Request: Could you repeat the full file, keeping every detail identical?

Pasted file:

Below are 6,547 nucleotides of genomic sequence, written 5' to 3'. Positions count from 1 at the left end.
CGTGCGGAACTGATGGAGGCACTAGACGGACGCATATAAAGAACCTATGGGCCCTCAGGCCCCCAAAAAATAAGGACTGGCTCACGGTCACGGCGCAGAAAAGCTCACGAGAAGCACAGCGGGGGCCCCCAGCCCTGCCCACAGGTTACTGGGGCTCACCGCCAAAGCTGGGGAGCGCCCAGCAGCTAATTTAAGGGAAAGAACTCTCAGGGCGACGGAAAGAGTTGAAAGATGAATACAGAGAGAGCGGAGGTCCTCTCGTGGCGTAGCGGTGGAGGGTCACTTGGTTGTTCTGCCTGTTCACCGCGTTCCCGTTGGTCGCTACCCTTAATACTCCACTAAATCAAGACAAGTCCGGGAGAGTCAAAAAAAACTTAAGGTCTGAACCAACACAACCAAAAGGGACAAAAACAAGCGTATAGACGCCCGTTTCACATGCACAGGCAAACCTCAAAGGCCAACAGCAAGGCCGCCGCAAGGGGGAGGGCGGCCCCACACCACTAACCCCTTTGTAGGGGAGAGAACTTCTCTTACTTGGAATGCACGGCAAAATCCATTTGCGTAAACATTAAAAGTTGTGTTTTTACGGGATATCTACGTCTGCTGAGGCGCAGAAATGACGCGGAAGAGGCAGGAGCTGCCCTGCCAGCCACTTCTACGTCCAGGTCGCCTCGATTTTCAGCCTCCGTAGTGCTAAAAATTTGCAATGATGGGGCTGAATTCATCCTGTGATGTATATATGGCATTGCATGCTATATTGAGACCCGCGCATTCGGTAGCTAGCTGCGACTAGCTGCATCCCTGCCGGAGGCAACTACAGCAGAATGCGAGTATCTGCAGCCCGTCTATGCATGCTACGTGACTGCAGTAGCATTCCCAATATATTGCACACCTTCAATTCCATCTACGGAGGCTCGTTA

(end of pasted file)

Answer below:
Below are 6,547 nucleotides of genomic sequence, written 5' to 3'. Positions count from 1 at the left end.
CGTGCGGAACTGATGGAGGCACTAGACGGACGCATATAAAGAACCTATGGGCCCTCAGGCCCCCAAAAAATAAGGACTGGCTCACGGTCACGGCGCAGAAAAGCTCACGAGAAGCACAGCGGGGGCCCCCAGCCCTGCCCACAGGTTACTGGGGCTCACCGCCAAAGCTGGGGAGCGCCCAGCAGCTAATTTAAGGGAAAGAACTCTCAGGGCGACGGAAAGAGTTGAAAGATGAATACAGAGAGAGCGGAGGTCCTCTCGTGGCGTAGCGGTGGAGGGTCACTTGGTTGTTCTGCCTGTTCACCGCGTTCCCGTTGGTCGCTACCCTTAATACTCCACTAAATCAAGACAAGTCCGGGAGAGTCAAAAAAAACTTAAGGTCTGAACCAACACAACCAAAAGGGACAAAAACAAGCGTATAGACGCCCGTTTCACATGCACAGGCAAACCTCAAAGGCCAACAGCAAGGCCGCCGCAAGGGGGAGGGCGGCCCCACACCACTAACCCCTTTGTAGGGGAGAGAACTTCTCTTACTTGGAATGCACGGCAAAATCCATTTGCGTAAACATTAAAAGTTGTGTTTTTACGGGATATCTACGTCTGCTGAGGCGCAGAAATGACGCGGAAGAGGCAGGAGCTGCCCTGCCAGCCACTTCTACGTCCAGGTCGCCTCGATTTTCAGCCTCCGTAGTGCTAAAAATTTGCAATGATGGGGCTGAATTCATCCTGTGATGTATATATGGCATTGCATGCTATATTGAGACCCGCGCATTCGGTAGCTAGCTGCGACTAGCTGCATCCCTGCCGGAGGCAACTACAGCAGAATGCGAGTATCTGCAGCCCGTCTATGCATGCTACGTGACTGCAGTAGCATTCCCAATATATTGCACACCTTCAATTCCATCTACGGAGGCTCGTTA